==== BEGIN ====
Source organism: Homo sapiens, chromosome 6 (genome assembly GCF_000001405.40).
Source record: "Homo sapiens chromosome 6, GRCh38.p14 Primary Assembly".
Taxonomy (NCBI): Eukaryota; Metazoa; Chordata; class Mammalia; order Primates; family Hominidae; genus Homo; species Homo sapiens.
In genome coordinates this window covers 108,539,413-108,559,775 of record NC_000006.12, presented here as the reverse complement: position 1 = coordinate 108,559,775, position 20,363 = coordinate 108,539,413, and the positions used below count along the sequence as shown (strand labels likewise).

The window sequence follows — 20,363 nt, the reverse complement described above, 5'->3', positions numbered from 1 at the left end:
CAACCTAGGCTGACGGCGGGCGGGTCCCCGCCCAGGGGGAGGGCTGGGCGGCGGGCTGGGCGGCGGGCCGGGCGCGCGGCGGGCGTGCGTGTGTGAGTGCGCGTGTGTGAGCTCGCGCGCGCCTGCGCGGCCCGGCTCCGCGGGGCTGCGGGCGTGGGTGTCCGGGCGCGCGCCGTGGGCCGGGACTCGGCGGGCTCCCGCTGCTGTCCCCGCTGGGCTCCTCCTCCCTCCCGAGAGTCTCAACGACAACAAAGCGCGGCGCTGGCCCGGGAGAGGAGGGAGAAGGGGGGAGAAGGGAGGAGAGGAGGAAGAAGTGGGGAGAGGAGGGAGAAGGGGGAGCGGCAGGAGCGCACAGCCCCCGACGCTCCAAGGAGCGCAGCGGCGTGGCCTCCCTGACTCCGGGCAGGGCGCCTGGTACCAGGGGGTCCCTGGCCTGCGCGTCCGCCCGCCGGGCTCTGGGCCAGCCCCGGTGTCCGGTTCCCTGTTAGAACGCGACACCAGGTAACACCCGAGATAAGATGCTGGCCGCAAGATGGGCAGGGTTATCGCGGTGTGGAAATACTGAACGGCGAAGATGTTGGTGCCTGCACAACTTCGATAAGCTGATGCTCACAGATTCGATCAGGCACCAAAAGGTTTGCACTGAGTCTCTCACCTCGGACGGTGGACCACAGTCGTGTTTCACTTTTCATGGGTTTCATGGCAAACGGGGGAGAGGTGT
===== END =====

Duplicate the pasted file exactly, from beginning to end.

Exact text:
Source organism: Homo sapiens, chromosome 6 (genome assembly GCF_000001405.40).
Source record: "Homo sapiens chromosome 6, GRCh38.p14 Primary Assembly".
Taxonomy (NCBI): Eukaryota; Metazoa; Chordata; class Mammalia; order Primates; family Hominidae; genus Homo; species Homo sapiens.
In genome coordinates this window covers 108,539,413-108,559,775 of record NC_000006.12, presented here as the reverse complement: position 1 = coordinate 108,559,775, position 20,363 = coordinate 108,539,413, and the positions used below count along the sequence as shown (strand labels likewise).

The window sequence follows — 20,363 nt, the reverse complement described above, 5'->3', positions numbered from 1 at the left end:
CAACCTAGGCTGACGGCGGGCGGGTCCCCGCCCAGGGGGAGGGCTGGGCGGCGGGCTGGGCGGCGGGCCGGGCGCGCGGCGGGCGTGCGTGTGTGAGTGCGCGTGTGTGAGCTCGCGCGCGCCTGCGCGGCCCGGCTCCGCGGGGCTGCGGGCGTGGGTGTCCGGGCGCGCGCCGTGGGCCGGGACTCGGCGGGCTCCCGCTGCTGTCCCCGCTGGGCTCCTCCTCCCTCCCGAGAGTCTCAACGACAACAAAGCGCGGCGCTGGCCCGGGAGAGGAGGGAGAAGGGGGGAGAAGGGAGGAGAGGAGGAAGAAGTGGGGAGAGGAGGGAGAAGGGGGAGCGGCAGGAGCGCACAGCCCCCGACGCTCCAAGGAGCGCAGCGGCGTGGCCTCCCTGACTCCGGGCAGGGCGCCTGGTACCAGGGGGTCCCTGGCCTGCGCGTCCGCCCGCCGGGCTCTGGGCCAGCCCCGGTGTCCGGTTCCCTGTTAGAACGCGACACCAGGTAACACCCGAGATAAGATGCTGGCCGCAAGATGGGCAGGGTTATCGCGGTGTGGAAATACTGAACGGCGAAGATGTTGGTGCCTGCACAACTTCGATAAGCTGATGCTCACAGATTCGATCAGGCACCAAAAGGTTTGCACTGAGTCTCTCACCTCGGACGGTGGACCACAGTCGTGTTTCACTTTTCATGGGTTTCATGGCAAACGGGGGAGAGGTGT